Reptiles: success for the first field mission for the MERCI project

Island of Saint Lucia, November 2021. Among the branches, a furtive movement betrays the fear of a lizard that has just been spotted, not by a predator, but by a scientist. Over the last few days, a team from the MERCI project, aimed at studying invasive reptiles of the Lesser Antilles, has been on the field for its first major mission.

A. oculatus and A. cristatellus, both present in Dominica (Photo © Claire Dufour)

Departing from mainland France, Claire Dufour, Anthony Herrel and Sébastien Motreuil are all scientists with experience in the study and handling of reptiles. They joined the Wildlife and Parks Division (FWPD) in Dominica and the Division of Forest and Lands Resources (DFLR) in Saint Lucia, both government partners that are working with Caribaea Initiative on the MERCI project. This project, supported by the Interreg Caribbean program in respect of the European Regional Development Fund, aims to study invasive reptiles of the Lesser Antilles and their impact on local fauna (learn more about the project). The mission has two objectives: to train these partners in the study of reptiles in the field while collecting the first dataset on the native and invasive lizard species living on the two islands.

Saint Lucia and Dominica are both home to a native anole lizard species (Anolis luciae and A. oculatus, respectively), but are also colonized by several invasive species (A. wattsii, A. extremus and A. sagrei for Saint Lucia, A. cristatellus for Dominica). Species identification, a key part of the training, relies on morphological characteristics (color, size, etc.). It can be tricky however as lizards are sexually dimorphic (males and females are different), and also because of phenotypic variations linked to the presence of several ecomorphs, i.e. morphological characteristics that vary according to the micro-habitat occupied by individuals belonging to the same species. The detection of individuals in the field also needs some practice, especially because of their variable location within the ecosystem (soil, trunk, branches, etc.). One of the aims of the training was thus to reduce the bias of capture in favor of males, that are larger and more colorful than females and therefore more easily spotted.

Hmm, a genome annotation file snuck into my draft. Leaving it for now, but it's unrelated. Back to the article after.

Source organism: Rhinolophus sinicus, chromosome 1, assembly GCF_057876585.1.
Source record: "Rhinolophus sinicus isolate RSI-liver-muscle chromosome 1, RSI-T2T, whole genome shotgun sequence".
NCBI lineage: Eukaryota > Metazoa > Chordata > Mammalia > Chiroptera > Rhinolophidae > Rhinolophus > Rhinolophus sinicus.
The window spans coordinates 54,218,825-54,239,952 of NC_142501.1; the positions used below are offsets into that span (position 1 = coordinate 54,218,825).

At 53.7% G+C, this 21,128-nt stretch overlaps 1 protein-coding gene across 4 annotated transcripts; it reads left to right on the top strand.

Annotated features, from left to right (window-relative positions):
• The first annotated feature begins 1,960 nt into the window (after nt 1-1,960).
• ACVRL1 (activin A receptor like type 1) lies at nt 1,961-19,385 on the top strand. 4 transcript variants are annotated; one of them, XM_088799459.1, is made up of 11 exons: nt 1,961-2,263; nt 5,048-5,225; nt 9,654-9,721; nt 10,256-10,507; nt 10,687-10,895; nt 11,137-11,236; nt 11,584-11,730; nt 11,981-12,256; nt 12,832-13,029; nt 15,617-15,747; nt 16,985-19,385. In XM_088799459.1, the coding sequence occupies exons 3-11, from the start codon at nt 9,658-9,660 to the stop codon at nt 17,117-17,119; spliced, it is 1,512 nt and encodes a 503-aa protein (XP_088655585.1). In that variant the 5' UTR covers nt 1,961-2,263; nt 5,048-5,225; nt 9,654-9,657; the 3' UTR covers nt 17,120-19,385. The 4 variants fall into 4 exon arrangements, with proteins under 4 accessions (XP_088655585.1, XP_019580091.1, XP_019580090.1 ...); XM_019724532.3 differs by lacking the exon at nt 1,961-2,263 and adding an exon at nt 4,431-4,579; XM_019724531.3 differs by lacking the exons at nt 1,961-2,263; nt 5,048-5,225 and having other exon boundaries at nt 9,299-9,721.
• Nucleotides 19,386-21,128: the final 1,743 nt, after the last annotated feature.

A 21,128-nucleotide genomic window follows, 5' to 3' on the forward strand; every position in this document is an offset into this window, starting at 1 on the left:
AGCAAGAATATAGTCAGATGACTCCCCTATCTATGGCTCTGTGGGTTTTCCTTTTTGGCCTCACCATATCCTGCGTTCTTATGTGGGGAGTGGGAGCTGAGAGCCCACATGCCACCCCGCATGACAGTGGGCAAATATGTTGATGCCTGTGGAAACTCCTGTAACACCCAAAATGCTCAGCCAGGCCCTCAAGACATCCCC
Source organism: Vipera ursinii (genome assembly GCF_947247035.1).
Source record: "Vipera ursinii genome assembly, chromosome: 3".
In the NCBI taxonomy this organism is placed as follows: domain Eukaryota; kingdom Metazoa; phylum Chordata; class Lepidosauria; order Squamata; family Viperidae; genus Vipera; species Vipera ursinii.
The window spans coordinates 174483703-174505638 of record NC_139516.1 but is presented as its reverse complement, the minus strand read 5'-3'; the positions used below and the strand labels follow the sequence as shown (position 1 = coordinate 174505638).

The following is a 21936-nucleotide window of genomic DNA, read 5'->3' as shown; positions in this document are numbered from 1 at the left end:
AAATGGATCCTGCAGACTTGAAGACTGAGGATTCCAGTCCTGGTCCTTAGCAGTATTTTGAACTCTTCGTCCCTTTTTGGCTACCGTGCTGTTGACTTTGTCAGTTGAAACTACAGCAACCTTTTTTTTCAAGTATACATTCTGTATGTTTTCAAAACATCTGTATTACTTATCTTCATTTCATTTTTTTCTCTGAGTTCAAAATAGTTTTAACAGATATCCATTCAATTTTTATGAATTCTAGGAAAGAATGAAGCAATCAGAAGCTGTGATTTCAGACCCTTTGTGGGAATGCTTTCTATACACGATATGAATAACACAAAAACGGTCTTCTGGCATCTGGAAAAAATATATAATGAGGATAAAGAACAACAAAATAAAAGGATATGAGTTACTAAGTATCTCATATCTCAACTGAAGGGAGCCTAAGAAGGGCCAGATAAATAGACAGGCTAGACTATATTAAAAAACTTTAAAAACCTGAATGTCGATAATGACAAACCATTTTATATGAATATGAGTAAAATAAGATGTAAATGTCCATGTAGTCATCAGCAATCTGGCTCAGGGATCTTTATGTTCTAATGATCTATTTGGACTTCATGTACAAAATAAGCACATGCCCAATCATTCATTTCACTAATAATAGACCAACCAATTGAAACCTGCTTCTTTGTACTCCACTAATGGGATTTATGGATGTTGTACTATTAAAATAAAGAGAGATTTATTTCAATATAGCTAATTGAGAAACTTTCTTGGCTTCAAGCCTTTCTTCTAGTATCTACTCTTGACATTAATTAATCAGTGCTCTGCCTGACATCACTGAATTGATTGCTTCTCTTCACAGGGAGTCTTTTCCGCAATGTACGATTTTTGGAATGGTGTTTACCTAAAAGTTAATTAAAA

Training in handling lizards in the field

The training session also aimed to ensure a similar methodology between partners from different territories, in order to obtain the homogeneous dataset required for statistical analysis. Various technical points were thus discussed in detail, such as how to locate a study site and describe its environmental characteristics, or how to catch animals, to mark them (number on their belly), to transport them and of course to record the morphological and behavioral data. In total, nine partners in Saint Lucia and four partners in Dominica benefited from the expertise provided during this training.

In terms of raw data, the morphological characteristics of 261 lizards were measured, all species combined. Body temperature was measured in 119 individuals, and data on the ecology of the animals, in particular the characteristics of their micro-habitat (type of perch, height, canopy density, etc.) were collected for 335 lizards. Behavioral data were also collected thanks to a field experiment aimed at understanding the escape behavior of lizards (minimum distance an experimenter can approach and distance traveled during the escape).

Use of a densiometer to estimate canopy coverage

All the data collected needs to be completed and analyzed. In particular, it will be used to better understand the distribution of lizards on each island, to provide information on the morphological, ecological and behavioral characteristics of each of the six species studied, and to verify whether these characteristics vary with the presence of other species. The results will give insight into a possible interspecific competition, and will therefore help to better understand the impact of invasive species on native species, with the objective to develop a more efficient management of these invasive exotic species.

This first field mission of the MERCI project is therefore a real success, both in the effectiveness of the training and in the collection of the first data. The second meeting of the steering committee that brought together all of the project partners already discussed about the work accomplished during this mission, as well as the next stages of the project. We will make sure to keep you informed!